Go by the corner of G and Divisadero sometime and look for yourself. I’m guessing it’s been awhile since Downtown Fresno has seen something quite like the Concrete Yard.
But the Concrete Yard serves as an excellent hint at the vast scale of the bullet-train construction project heading Fresno’s way.
Sixth, and last, there is Fresno City Hall. The City Council at the drop of a hat will hold a workshop on some aspect of the bullet-train project. But there’s never been a workshop in this new era of Climate Change and constant drought emergencies about what the bullet train project means to water consumption for things like dust control.
I’ve asked city officials over the past few days: Do you have an up-to-date report about water consumption during the bullet-train construction phase? Do you have a report about air quality challenges at the Concrete Yard? Do you have a report about what happens to our air quality if hundreds of water tankers make lots of round-trips to the Sewer Farm six miles west of town to get extracted water for the bullet-train construction project? Do you have a report that digs into whether the High-Speed Rail Authority ought to pay for this extracted water – water that’s in our aquifer because Fresno water customers paid their bills?
City officials don’t have any such reports.
I did learn a few tidbits.
- Caltrans is realigning Highway 99 from Ashlan Avenue to Clinton Avenue as part of the bullet-train project. Caltrans told the city that it would use extracted water from the Sewer Farm. Caltrans said it would make 50 to 80 round trips per week. The typical water truck holds 6,000 gallons. That means Caltrans could be using as much as 480,000 gallons (1.5 acre feet) of water per week just for its rather modest-sized project.
Extracted water is not drinking (or potable) water.
- High-speed rail Spokeswoman Toni Tinoco in an email said the project through Fresno so far has used 2,746,588 gallons of non-potable water, with 89,100 gallons going to dust control. Only 6,550 gallons of potable water have been used so far.
- Public Utilities Director Tommy Esqueda said the bullet-train folks so far have signed up for three hydrant meters. Such a meter is connected to a fire hydrant. The customer pays a standard rate for the water as it’s used. Hydrant water is potable water.
- Esqueda said the high-speed rail folks have also signed up for the special card that is needed to access the extracted-water filling station behind the Sewer Farm’s locked gate. He said the card hasn’t been issued yet. (I wonder where HSR got all the non-potable water used so far. And I find it hard to believe the Concrete Yard could have grown to such vast size while using just 89,100 gallons for dust control. Then again, maybe the HSR folks figure crushing all that old concrete doesn’t cause the kind of dust we need to worry about.)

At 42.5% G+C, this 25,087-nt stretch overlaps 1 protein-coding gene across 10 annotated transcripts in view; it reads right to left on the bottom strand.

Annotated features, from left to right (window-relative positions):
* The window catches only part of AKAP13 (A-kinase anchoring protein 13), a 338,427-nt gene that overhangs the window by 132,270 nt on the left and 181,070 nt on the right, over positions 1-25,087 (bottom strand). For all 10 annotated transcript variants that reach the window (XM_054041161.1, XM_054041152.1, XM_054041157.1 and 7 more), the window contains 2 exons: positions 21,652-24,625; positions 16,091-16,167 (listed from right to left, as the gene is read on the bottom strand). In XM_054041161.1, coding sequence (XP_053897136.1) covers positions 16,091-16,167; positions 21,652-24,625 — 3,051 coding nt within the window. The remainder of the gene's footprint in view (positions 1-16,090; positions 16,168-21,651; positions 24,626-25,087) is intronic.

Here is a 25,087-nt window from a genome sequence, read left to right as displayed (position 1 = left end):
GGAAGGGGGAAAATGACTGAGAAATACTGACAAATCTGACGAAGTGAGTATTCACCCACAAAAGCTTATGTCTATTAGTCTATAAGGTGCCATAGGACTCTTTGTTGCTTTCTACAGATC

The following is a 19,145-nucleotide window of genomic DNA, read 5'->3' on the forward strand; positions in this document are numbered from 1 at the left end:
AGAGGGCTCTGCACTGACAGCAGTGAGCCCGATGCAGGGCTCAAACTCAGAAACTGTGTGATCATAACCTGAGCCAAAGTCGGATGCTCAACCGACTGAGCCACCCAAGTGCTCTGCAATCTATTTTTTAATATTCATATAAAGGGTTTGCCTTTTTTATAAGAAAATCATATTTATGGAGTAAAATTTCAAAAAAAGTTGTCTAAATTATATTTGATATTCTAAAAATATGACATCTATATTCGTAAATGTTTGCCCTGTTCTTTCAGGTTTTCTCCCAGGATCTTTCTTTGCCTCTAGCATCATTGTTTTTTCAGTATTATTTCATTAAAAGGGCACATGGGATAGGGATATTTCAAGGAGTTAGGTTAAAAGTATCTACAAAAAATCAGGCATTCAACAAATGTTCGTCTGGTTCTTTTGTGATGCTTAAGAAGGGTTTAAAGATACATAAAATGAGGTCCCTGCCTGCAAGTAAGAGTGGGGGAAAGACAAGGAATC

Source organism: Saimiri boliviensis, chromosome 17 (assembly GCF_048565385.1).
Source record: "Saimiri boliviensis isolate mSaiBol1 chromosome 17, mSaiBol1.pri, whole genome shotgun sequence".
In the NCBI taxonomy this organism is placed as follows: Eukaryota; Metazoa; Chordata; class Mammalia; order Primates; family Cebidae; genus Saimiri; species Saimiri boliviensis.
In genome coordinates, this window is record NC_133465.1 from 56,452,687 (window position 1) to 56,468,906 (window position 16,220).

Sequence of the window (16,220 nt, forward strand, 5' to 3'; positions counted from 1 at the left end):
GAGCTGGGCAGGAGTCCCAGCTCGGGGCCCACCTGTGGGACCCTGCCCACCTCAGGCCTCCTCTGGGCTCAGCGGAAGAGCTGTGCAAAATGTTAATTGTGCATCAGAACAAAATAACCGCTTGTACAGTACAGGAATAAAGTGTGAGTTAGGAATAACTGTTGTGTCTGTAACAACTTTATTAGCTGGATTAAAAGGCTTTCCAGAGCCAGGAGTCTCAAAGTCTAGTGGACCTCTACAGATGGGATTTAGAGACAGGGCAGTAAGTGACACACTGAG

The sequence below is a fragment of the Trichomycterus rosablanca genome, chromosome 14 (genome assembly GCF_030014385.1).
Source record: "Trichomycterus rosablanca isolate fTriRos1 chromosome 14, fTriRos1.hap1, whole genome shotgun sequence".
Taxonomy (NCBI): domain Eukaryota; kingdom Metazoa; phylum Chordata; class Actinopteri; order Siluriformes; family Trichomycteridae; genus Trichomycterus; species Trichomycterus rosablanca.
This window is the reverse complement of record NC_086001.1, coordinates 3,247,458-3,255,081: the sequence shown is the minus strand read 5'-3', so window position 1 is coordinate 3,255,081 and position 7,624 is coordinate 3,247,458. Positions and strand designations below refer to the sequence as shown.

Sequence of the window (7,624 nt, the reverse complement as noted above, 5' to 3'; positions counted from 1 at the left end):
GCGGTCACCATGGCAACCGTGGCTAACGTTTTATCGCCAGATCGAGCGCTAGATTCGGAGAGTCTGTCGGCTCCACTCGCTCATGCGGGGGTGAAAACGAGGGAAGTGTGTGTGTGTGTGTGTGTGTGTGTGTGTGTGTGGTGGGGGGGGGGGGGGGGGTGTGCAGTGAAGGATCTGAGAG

Tinoco said HSR is committed to water conservation. She said the goal is to use recycled or extracted water whenever possible.
It’s been said that the best-made war plans never survive first contact with the enemy. The same appears to be true for the high-speed rail project’s collision with reality.
Brandau has lots of questions.
He wonders if the aggregate mounds at the Concrete Yard (or yards, as Phase 1 of the construction projects extends south to American Avenue and north far into Madera County) will pose air-quality and water-consumption challenges when we get into the summer months.
He believes the High-Speed Rail Authority should help pay for extension of the city’s purple-pipe (recycled water) system from the Sewer Farm to both the Roeding Park and Downtown neighborhoods. After all, Brandau says, HSR with its high-profile commitment to the use of non-potable water, figures to be the purple-pipe system’s single biggest customer.
He thinks City Hall should study whether to charge HSR for the extracted water at the Sewer Farm.
Most of all, Brandau is angry. He thinks high-speed rail is getting a regulatory pass on water consumption.
But if an entrepreneur wants to open a water-intensive business in Fresno, Brandau said, “he has to have a plan that identifies what he’s going to use down to the last gallon.”